Rated 5 out of 5 by from Excellent! Very interesting overview. I bought the audio download and listened to lectures while swimming laps. The professor was terrific -- excellent voice modulation and great, varied content to keep me interested. Comprehensive topics from music theory to singing whales and birds. As an amateur musician (I studied piano and guitar as a kid) who is interested in science and health, I found these topics very interesting. Top marks from me for this production.
Date published: 2018-07-09
Rated 5 out of 5 by from Wonderful, factually dense presentation I love this product. The presenter is clear, animated, and engaging. He shows a profound knowledge of the subject matter. Further, the production values are unusually good. The set design, camera work, illustrations and music excerpts are just excellent, even a cut above normal for Great Courses. I should mention that I listened on a high quality external speaker rather than the regular computer speaker. That helped. I only wish there were more courses by this presenter.
Date published: 2018-06-05
Rated 4 out of 5 by from very interesting and informative I recently retired got interested in music.........
Date published: 2018-04-24
Rated 4 out of 5 by from very interesting very interesting & helpful__with more caracters_zz
Date published: 2018-03-12
Rated 3 out of 5 by from Well, I thought it very informative; fascinating how scientists do studies that show how music works and what it can do. I have a better explanation for how music developed. It is a gift of God, given to man at creation. This explains why man is so far ahead of animals musically. While it is interesting to hear animals mimic humans, the differences are far greater than the similarities. What I'm waiting for yet is to get to heaven, where we'll be able to sing perfectly.
Date published: 2018-03-02
Rated 2 out of 5 by from Disappointing This course was not what I expected. Spent much to much time detailing the studies and their authors and not enough on the more practical relevance that music has in relation to the brain. There were some good moments which could have been explored and expanded on but those moments were quickly suppressed by the constant references to scientific studies. This is not to say that the material should not be based on scientific studies, but the information was not presented in an interesting and engaging manner.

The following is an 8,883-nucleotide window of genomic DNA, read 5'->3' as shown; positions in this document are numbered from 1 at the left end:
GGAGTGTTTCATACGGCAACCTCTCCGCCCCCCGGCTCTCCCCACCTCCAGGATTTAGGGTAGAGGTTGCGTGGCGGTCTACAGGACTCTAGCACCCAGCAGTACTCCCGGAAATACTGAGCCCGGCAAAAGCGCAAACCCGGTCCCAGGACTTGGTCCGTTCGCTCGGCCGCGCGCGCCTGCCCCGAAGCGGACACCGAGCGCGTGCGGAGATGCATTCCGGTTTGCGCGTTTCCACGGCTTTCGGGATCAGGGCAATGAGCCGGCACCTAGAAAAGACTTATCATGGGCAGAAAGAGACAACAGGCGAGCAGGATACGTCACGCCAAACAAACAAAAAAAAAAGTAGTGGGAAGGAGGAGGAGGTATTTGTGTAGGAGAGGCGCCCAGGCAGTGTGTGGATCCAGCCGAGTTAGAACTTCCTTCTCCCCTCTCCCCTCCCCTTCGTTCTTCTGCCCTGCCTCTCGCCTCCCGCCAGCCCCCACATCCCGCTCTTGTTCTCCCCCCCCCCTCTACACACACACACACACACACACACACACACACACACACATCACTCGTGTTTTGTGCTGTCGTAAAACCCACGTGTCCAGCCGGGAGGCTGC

Date published: 2018-03-02
Rated 4 out of 5 by from Explorations in Music and Mind We are partway through the series, finding it very engaging and with a wide range of experiments and theories to illustrate the lectures.
Date published: 2018-02-11
Rated 5 out of 5 by from One of the most interesting Great Courses After listening to this course I bought copies for my sons. Patel is an excellent lecturer and what he has to say about different languages, including tonal ones, how music affects the brain for both children's development and also as we age is fascinating. I liked it so much I bought the book he wrote also. I think this is one of the most important topics for understanding children's growth and development. It also discusses many different music systems . . .
Date published: 2017-12-06
Rated 3 out of 5 by from I bought this course from the perspective of a musician, interested in how rhythm and melodies stir emotions and why it is that certain patterns and frequency harmonics are either pleasing, interesting, easy or difficult to understand. If you want to get into a musicians head or unlock the secrets of melody, harmony and beat, this video isn't for you. Instead this is more a book about the brain, hemispheres, amygdala's and all that jazz, childhood learning and how music can influence intelligence. There was a lot of reviews of clinical studies and many "studies suggest, but we're not sure" this and that. Also there's too much Darwin thrown into this course Chapt 2-3 of the first disk is all Darwin, apes, monkeys and how we developed our music brains, the same old survival of the fittest meant we needed to be able to distinguish sounds of our enemy, etc, etc. So I don't really believe or need a hypothesis on why God gave me a better brain than a chimp. We can all hypothesize, but just tell me the current facts, observations and studies that support the current state of affairs. The author is an evolutionary biologist so his point of view shouldn't be surprising. That said, it's a good video if you're more interested in brain development than in writing music and some of the clinical studies are surprising and interesting to know. The author does a good job a presenting his material.
Date published: 2017-11-01